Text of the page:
WASHINGTON President Barack Obama addressed U.S. struggles with class and race in personal terms on Tuesday and renewed his call to close tax loopholes enjoyed by wealthy hedge fund managers as a way to reduce poverty among Americans.
"The top 25 hedge fund managers made more than all the kindergarten teachers in the country," Obama said at a panel discussion on poverty at Georgetown University. He advocated for a higher tax rate on the fees that hedge fund managers collect.
"If we can’t ask from society’s lottery winners to just make that modest investment, then, really, this conversation is for show."
With police shootings of unarmed black men in the news and roughly a year and a half left in the White House to shape his legacy, Obama and his wife, Michelle, have become increasingly open in their remarks about race.
At the panel discussion, the president defended his practice of encouraging young African American men to take responsibility for their children when they become parents.
"I am a black man who grew up without a father and I know the cost that I paid for that. And I also know that I have the capacity to break that cycle, and as a consequence, I think my daughters are better off," he said to applause.
Obama's comments came a few days after the first lady spoke candidly about the challenges the couple faced as African Americans.
"We’ve both felt the sting of those daily slights throughout our entire lives: the folks who crossed the street in fear of their safety; the clerks who kept a close eye on us in all those department stores; the people at formal events who assumed we were the 'help,'" Michelle Obama said during a commencement address at Tuskegee University in Alabama on Saturday.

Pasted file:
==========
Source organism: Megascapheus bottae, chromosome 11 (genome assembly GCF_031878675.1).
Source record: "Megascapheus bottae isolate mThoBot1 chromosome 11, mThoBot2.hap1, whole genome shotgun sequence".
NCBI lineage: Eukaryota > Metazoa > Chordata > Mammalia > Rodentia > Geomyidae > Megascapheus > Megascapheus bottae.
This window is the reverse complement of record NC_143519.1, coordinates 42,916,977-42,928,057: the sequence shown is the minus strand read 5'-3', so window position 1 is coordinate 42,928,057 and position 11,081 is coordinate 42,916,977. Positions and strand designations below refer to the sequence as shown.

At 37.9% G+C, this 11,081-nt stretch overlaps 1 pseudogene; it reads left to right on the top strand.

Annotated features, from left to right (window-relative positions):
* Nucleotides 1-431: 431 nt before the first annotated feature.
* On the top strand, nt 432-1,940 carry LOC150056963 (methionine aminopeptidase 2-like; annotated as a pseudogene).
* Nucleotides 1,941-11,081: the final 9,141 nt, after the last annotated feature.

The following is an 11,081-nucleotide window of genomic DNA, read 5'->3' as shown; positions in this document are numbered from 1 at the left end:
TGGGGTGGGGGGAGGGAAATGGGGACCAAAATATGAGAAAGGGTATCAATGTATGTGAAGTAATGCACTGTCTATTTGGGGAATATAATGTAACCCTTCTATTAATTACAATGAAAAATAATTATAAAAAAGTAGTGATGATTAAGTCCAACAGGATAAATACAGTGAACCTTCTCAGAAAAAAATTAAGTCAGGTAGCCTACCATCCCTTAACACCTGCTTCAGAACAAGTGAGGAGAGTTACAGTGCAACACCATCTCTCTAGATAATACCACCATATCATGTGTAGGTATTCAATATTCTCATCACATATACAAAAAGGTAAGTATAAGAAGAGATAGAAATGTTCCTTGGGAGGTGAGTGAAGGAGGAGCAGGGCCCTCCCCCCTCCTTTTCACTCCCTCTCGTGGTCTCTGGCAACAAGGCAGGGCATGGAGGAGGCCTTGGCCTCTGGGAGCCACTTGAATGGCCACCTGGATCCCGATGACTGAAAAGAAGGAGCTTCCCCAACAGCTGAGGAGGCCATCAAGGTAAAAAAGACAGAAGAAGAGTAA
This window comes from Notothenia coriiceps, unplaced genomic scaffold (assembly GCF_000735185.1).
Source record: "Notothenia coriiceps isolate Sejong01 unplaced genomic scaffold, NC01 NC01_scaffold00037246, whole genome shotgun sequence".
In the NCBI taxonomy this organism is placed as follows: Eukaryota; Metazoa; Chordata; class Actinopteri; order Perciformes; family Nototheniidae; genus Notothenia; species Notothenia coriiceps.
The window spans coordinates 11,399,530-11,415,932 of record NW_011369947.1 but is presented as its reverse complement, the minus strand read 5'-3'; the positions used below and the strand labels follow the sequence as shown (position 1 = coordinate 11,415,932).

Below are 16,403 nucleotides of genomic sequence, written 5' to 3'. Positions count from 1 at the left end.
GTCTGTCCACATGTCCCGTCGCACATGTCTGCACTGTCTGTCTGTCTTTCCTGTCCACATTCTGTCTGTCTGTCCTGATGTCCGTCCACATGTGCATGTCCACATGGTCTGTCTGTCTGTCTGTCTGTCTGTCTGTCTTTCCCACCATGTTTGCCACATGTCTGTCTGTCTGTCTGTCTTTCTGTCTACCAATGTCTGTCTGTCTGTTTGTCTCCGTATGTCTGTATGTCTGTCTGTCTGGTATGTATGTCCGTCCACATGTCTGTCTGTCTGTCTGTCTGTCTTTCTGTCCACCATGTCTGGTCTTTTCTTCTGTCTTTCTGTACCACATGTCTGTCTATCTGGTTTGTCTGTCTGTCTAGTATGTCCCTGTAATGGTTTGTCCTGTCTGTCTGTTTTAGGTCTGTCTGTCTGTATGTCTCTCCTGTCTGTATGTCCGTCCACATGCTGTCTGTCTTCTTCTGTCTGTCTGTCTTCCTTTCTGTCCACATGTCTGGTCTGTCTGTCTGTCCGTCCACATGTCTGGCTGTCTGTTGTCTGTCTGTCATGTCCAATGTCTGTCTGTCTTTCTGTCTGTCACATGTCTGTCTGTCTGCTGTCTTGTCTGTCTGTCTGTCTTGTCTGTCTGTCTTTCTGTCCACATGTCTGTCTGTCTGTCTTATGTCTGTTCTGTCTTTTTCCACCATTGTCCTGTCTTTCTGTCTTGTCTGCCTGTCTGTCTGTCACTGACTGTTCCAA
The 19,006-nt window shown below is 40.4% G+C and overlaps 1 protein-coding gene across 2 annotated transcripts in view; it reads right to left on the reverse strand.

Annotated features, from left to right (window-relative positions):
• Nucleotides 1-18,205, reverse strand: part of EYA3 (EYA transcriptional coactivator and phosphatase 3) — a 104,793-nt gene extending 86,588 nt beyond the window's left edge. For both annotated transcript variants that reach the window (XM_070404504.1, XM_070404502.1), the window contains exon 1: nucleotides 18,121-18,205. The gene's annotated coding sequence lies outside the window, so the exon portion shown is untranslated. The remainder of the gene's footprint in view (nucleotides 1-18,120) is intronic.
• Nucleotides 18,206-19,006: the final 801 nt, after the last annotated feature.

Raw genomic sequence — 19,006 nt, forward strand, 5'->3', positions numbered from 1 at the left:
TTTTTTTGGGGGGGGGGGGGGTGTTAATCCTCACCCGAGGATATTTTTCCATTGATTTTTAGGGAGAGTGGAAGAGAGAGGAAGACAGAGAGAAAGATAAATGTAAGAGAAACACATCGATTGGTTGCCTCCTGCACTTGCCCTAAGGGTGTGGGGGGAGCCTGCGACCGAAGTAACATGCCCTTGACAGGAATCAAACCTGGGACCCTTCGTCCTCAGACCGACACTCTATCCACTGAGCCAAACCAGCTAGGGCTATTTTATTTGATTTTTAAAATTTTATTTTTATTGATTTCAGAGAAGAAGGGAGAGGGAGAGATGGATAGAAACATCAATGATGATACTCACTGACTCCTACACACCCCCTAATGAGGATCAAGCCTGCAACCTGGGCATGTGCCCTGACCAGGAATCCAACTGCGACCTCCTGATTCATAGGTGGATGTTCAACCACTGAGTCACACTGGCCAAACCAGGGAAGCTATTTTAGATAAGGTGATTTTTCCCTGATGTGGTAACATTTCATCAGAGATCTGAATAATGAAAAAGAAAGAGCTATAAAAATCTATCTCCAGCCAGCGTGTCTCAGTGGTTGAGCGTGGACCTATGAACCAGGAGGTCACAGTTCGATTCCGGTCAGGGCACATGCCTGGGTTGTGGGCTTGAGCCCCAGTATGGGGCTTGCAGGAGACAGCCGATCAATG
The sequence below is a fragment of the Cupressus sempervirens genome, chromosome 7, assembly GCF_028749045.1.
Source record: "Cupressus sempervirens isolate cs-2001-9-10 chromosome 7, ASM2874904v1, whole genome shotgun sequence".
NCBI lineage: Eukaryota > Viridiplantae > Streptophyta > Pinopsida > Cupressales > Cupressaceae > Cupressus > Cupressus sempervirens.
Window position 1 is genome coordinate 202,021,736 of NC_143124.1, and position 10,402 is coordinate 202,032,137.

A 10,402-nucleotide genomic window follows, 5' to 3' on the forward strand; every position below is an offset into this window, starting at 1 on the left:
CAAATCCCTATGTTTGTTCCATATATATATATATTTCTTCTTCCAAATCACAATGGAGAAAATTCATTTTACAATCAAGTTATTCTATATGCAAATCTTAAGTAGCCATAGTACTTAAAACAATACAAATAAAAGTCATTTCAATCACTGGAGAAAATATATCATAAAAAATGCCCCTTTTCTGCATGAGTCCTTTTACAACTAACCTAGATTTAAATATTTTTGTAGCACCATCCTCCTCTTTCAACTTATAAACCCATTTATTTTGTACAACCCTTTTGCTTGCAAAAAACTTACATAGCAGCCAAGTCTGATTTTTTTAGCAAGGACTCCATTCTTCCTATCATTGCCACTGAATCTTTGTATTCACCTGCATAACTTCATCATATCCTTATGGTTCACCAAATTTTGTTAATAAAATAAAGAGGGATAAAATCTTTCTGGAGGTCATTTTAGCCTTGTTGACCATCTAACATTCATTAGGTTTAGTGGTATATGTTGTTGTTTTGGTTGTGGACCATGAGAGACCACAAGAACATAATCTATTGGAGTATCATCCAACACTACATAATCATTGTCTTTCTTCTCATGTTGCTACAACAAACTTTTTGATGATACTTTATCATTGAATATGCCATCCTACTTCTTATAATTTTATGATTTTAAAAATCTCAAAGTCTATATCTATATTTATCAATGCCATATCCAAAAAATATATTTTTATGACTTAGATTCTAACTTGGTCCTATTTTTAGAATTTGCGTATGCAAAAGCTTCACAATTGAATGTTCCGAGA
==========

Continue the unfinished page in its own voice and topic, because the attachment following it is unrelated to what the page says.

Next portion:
The president's remarks covered income inequality as much as racial divides.
He said policy makers had to budget for programs that helped impoverished youth, and he singled out changing tax loopholes such as one on "carried interest" enjoyed by fund managers as a way to help boost resources for such programs.
Obama, who once criticized "fat cat bankers" on Wall Street, has toned down his rhetoric about executive pay in recent years while remaining focused on boosting the middle class. He is likely to continue that focus, along with work on "My Brother's Keeper," a program to help young black men, after leaving the White House.
(Reporting by Jeff Mason; Editing by David Gregorio)